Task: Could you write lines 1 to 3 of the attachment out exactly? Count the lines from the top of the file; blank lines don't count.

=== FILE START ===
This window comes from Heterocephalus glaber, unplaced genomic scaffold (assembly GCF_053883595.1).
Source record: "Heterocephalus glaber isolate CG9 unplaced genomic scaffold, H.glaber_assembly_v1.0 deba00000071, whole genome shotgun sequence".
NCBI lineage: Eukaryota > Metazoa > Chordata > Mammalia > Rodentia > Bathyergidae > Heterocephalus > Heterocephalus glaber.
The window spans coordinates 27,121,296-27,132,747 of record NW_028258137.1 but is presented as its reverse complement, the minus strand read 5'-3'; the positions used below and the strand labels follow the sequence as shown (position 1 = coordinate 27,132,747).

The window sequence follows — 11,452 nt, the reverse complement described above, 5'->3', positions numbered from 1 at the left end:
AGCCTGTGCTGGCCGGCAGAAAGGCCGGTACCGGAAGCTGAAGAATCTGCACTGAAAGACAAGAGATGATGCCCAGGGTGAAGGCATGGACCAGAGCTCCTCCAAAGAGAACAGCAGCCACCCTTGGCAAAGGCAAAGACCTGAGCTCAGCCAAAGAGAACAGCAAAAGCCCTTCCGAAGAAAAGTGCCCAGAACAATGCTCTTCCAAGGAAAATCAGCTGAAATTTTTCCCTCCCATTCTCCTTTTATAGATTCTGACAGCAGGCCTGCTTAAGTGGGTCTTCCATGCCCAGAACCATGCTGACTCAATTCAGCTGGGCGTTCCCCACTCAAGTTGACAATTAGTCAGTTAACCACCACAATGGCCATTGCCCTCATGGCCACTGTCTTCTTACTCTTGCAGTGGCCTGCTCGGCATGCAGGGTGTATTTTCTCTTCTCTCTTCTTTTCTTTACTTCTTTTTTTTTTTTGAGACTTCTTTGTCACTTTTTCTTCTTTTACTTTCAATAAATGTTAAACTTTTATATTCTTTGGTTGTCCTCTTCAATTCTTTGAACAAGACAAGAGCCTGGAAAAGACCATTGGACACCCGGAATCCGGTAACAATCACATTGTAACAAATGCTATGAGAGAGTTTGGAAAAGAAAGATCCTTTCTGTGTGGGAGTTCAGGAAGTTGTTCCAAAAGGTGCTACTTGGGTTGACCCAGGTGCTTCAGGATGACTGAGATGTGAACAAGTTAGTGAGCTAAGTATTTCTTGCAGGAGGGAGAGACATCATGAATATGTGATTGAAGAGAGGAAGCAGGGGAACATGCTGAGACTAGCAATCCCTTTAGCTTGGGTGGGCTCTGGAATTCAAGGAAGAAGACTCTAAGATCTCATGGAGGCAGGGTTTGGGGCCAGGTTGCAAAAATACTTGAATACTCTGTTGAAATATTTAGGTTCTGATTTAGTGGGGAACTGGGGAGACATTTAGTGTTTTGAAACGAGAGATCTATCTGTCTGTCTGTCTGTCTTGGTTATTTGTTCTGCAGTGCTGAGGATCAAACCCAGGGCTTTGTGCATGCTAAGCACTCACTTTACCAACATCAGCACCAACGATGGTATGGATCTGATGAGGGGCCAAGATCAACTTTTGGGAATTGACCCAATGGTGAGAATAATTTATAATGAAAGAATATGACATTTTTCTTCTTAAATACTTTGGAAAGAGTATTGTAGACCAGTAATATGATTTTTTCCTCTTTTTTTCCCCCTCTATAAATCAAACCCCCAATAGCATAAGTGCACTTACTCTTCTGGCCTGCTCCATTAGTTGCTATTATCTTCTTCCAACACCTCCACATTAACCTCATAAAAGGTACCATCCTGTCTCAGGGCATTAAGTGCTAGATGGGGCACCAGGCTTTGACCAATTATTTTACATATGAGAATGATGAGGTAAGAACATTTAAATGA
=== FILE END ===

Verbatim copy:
This window comes from Heterocephalus glaber, unplaced genomic scaffold (assembly GCF_053883595.1).
Source record: "Heterocephalus glaber isolate CG9 unplaced genomic scaffold, H.glaber_assembly_v1.0 deba00000071, whole genome shotgun sequence".
NCBI lineage: Eukaryota > Metazoa > Chordata > Mammalia > Rodentia > Bathyergidae > Heterocephalus > Heterocephalus glaber.